Voters have taken notice. Just 36 percent of surveyed voters in the McClatchy-Marist poll said Clinton was honest and trustworthy, compared to 44 for Trump. Meanwhile, the Economist/YouGov poll showed just 29 percent of likely voters found Clinton trustworthy.
Middle Class Values
Trump has positioned himself as the savior of the working class, promising to bring back manufacturing jobs from overseas and cut taxes on the middle class. Whether or not his policies back that up, his candid and, at time, inflammatory rhetoric about the state of the country and the causes of its alleged decline has struck a chord.
Roughly 43 percent of voters in the McClatchy-Marist poll said Trump shares their values, compared to just 41 percent for Clinton. And in an Los Angeles Times/USC poll updated Friday, which shows Trump with a two-point overall lead, nearly 53 percent of voters with an income between $35,000 per year and $75,000 per year (effectively the middle class), support Trump, while just under 39 percent in that same income range support Clinton.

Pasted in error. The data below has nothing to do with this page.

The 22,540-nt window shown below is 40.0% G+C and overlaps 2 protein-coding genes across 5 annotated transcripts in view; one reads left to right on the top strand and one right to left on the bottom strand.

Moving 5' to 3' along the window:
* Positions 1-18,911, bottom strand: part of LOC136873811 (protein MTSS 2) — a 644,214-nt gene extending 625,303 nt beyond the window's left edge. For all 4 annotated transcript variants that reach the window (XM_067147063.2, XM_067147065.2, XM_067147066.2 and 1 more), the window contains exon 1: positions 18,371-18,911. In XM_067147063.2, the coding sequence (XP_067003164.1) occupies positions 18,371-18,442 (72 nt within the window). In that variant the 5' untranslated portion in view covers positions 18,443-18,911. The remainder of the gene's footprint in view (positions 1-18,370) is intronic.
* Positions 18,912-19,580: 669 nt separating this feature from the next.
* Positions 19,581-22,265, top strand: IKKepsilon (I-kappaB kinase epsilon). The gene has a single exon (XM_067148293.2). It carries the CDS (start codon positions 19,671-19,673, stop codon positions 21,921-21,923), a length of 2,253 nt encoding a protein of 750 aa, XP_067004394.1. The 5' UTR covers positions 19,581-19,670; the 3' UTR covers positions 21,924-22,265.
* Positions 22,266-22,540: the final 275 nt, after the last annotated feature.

For Clinton to overcome that gap, she will have to prove, perhaps in the upcoming debates, that her economic policies would better bolster the middle class. She will also have to battle the "establishment" label in an election where a majority of voters on both sides of the aisle want to see change in Washington. An NBC/WSJ poll found that 49 percent of voters favor the candidate they believe will bring major course corrections to the way government operates.